German Defense Minister Annegret Kramp-Karrenbauer and Foreign Minister Heiko Maas last week issued critical comments to the Chinese Communist Party (CCP) regarding its plans for trade encroachment and lack of human rights. Both officials mentioned the importance of joining the United States in a joint struggle. 

According to the SCMP, the German officials made an unofficial request to the United States to move forward with joint work with Europe in response to the Chinese regime’s abuses, even calling for action before next week’s U.S. elections.

The comments followed confirmation of creating a new U.S.-European forum to discuss China–related issues, which would become operational in 30 days. The announcement followed a phone call between U.S. Secretary of State Mike Pompeo and his E.U. counterpart Josep Borrell last Friday, SCMP reported in another article. 

Many European officials have been complaining in recent months about Beijing’s failure to open its economy to foreign actors, and more recently, there has also been much criticism of the human rights situation in Xinjiang and Hong Kong, including during a virtual summit with President Xi Jinping in September.

However, Germany has been one of the countries that have been most reluctant to move closer to the decisive stance of the United States in confronting the CCP, especially since Donald Trump became president in 2016.

President Trump has repeatedly criticized the Berlin authorities’ position, especially for not paying enough toward NATO funding and the EU as a whole for competing against the United States rather than becoming more committed to fighting the advances of the CCP.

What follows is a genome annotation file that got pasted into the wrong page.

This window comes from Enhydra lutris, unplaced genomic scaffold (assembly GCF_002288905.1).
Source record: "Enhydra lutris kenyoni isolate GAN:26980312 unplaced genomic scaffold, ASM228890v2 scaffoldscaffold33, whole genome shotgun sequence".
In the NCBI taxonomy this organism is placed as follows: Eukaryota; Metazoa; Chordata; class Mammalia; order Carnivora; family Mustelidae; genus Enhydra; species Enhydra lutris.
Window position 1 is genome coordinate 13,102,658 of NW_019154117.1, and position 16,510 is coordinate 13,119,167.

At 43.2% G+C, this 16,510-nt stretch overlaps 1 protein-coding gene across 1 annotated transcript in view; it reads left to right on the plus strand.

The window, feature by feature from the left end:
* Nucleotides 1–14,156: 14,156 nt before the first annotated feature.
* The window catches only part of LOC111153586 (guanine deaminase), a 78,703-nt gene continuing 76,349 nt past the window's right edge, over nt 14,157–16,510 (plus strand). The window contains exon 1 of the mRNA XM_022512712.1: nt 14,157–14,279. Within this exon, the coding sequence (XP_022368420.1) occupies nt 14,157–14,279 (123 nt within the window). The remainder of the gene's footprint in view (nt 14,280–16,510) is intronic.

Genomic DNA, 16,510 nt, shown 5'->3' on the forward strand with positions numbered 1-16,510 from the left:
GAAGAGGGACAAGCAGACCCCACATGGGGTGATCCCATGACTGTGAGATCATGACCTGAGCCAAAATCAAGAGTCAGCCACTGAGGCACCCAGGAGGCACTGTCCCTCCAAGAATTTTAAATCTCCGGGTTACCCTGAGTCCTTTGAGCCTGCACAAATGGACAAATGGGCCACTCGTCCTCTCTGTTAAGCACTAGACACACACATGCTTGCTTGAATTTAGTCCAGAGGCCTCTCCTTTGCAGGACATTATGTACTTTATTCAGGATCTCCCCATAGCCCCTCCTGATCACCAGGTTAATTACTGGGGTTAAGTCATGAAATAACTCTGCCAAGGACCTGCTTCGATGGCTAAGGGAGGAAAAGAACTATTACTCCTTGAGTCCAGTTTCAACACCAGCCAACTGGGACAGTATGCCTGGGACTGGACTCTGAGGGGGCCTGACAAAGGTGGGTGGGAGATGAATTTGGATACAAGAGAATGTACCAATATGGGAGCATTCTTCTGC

Despite Germany’s stance of keeping some distance from the Trump administration and its international policies, Defense Minister Karrenbauer, who called herself “Atlanticist,” suggested building a “strengthened Western trade alliance” in response to Chinese practices. 

“German interests—and those of Europe—need an order that can counter both dangers to liberal trade: the aggressively directed state capitalism of China,” were the words of Karrenbauer, according to the SCMP.

Karrenbauer added that it would not be a “crazy idea” for the E.U. and the United States to eliminate all tariffs and trade barriers between them and establish a free trade policy.

The official, who seems to be in some sense aligned with President Trump’s policy, mentioned her fears about the advance of the CCP, which are not different from the claims that the U.S. government has been making during the last months. 

Among other issues, she noted that her concerns include China’s long-standing monetary manipulation, aggressive appropriation of intellectual property, unequal conditions in common investments, and competition distortion by continued state subsidies.

Foreign Minister Heiko Maas wrote in the Welt am Sonntag newspaper about relations between the United States, Europe, and the CCP. 

While he maintained a certain critical tone toward the Trump administration, he acknowledged that Europe and the United States, unlike the CCP, share an interest in open societies, human rights and democratic norms, fair trade, free maritime routes, and security of data and intellectual property. This would be sufficient to encourage and further develop trade unity with the United States.